Glossary of Neurological Function Part 2

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What are some of the first things you do to manage a stroke including tests?
Dx problems and risk factors
Lumbar Puncture
What is the #1 prevention of strokes?
Control of reversible factors in pt. at risk.
What are some of the reversible factors in pts. at risk?
HTN, Diabetes, cardiac problems, lower cholesterol.
What does diabetes contribute to that makes it important to control?
HTN, Atherosclerosis
What can you do for cardiac problems?
give dig, plavix, aspirin for prevention of clots.
What is the #2 management for prevention of stroke?
Surgery for TIAs = endarterectomy
How can you determine if there is a rebleed?
If there is a slow onset of LOC and motor/sensory activity change.
How can you determine if the problem a pt. is having is from a vasospasm causing ischemia?
If there is a sudden change in LOC, sensory/motor activity.
A sudden chagne in LOC, sensory/motor activity could indicate what?
vasospasm causing ischemia
A slow onset of change in LOC and sensory/motor activity change could indicate what?
What is retroperfusion of brain?
Increase pressure in those vessels causes vessels to rupture.
Do you have vasospasms with subarachnoid hemorrhage?
Yes, 1st 2 weeks - 48 hours and day 7-10.
What do you treat vasospasms from subarachnoid hemorrhage with?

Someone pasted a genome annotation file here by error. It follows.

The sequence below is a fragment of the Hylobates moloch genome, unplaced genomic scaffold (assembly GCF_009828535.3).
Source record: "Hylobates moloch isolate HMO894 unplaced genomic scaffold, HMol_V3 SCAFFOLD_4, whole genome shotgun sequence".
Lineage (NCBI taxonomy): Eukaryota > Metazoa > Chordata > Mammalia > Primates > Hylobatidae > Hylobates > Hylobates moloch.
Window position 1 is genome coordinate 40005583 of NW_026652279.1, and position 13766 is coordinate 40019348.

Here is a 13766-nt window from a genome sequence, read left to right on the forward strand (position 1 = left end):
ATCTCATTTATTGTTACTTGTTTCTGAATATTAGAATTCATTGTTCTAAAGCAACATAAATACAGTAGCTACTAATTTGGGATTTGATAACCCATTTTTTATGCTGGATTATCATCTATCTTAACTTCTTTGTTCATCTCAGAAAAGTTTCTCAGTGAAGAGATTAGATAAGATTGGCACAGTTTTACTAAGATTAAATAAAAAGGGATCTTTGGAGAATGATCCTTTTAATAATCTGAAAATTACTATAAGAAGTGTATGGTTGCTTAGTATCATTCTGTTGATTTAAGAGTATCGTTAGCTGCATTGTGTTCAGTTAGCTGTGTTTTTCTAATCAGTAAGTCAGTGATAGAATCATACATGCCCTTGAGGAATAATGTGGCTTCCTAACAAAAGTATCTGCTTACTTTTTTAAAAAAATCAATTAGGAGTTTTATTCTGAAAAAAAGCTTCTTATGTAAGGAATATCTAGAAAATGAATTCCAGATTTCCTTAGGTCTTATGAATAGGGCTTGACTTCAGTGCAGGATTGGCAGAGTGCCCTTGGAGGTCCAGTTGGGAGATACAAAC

nimopidine (Ca channel blocker) and fluids.
What are the risks of a rebleed? What do you treat with?
Risk for 10-14 days - peaks day 4-8. Treat with antifibrinolytics.
What is important to increase but not too much in the medical management of stroke?
increase cerebral blood flow but control IICP.
What medications are used for the medical management of strokes?
What are the goals of rehabilitation in the chronic management of strokes?
#1 prevent deformity
#2 maintain function
#3 restore function to maximum to make the pt. as independent in ADL as possible.
What are some community resources for stroke pt.
Home health agencies
Rehabilitation facilities
American Heart Assoc. - education
Easter Seal Society - possibly wheelchairs, braces, etc.
Senior Citizen groups - information and contacts.
What is the #1 nursing management of stroke pt?
Respiratory problems
What are other nuring management resposibilities for stroke pts?
Monitor all neuro signs esp. changes in LOC.
Cardiovascular - circulation - change in BP effects cerebral blood flow.
Musculoskeletal - paralyzed, risk for thrombophlebitis.
What are some things to be done for a pt. with increased risk from thrombophlebitis from paralysis?
TEDS, ROM, compression hose, position pt. so that blood flows back to center of body.
What is another reason it is important for the nurse to manage musculoskeletal in a stroke pt?
To prevent contractures and muscle atrophy with active ROM.
Why is muscle atrophy a big problem?
It leads to a bigger problem of joint dislocation - especially elbows, shoulders.
What does passive ROM do?
Keeps joints mobile only.
What is another big problem for stroke pts. with paralysis?
Skin problems.
How can the nurse prevent skin problems?
Turn pt.; keep clean, keep sheets clean, wrinkle free.
How is turning pt. affected by paralyzed side.
They may not be able to remain on paralyzed side 2 hours.